Reaching for New Horizons at the 2023 NSLS-II, CFN & LBMS Users' Meeting

This year's Users' Meeting invited scientists, collaborators, and leaders from three of Brookhaven Lab's user facilities to share their research

By Cara Laasch and Laura Mgrdichian-West

Users' meeting banner

UPTON, NY—This year, the Users’ Executive Committees (UECs) of the Center for Functional Nanomaterials (CFN) and the National Synchrotron Light Source II (NSLS-II)—two U.S. Department of Energy (DOE) Office of Science User Facilities at DOE’s Brookhaven National Laboratory—were delighted to welcome a third facility at Brookhaven Lab, the Laboratory for BioMolecular Structure (LBMS), to the meeting. LBMS is a state-of-the-art center for life sciences imaging that offers access to advanced cryo-electron microscopes for studies of the building blocks of all living organisms and their behavior.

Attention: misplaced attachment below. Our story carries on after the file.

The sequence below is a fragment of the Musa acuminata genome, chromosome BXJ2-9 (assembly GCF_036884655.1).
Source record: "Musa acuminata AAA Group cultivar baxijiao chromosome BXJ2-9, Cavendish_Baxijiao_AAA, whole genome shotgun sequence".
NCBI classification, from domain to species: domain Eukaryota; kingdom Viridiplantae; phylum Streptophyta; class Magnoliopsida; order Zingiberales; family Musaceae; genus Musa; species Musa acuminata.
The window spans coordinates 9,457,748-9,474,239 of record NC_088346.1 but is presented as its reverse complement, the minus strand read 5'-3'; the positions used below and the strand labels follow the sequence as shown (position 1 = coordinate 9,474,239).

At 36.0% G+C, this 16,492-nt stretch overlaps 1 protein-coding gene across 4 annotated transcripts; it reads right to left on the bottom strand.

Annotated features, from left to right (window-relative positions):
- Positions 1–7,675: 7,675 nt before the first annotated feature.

As a result of the broadened scope, the meeting attracted more than 750 registered attendees from nearly 300 different institutions to join the scientific discourse. The meeting was held virtually from April 24 to 28, and featured a plenary session, an awards session, 16 workshops, a virtual and physical vendor exhibition, and a virtual poster session.

Science, facilities, and more

Diana Monteiro, NSLS-II UEC vice-chair, and Andreas Liapis, CFN UEC chair, welcomed attendees to the meeting during the Plenary Session on Tuesday. They conveyed their excitement about this year’s meeting as they presented the program of the day, ranging from poster award presentations to a keynote address from Linda Horton, associate director for science for Basic Energy Sciences (BES) in the DOE Office of Science. The first speaker was Interim Brookhaven Lab Director Jack Anderson. In his welcoming words, Anderson spoke about the exciting projects in Brookhaven’s future, such as the Electron-Ion Collider and the new beamlines at NSLS-II, as well as the arrival of JoAnne Hewett —the  new lab director—this summer. He highlighted the essential role that users’ meetings play as forums for communication and exchange between the user communities and the facilities.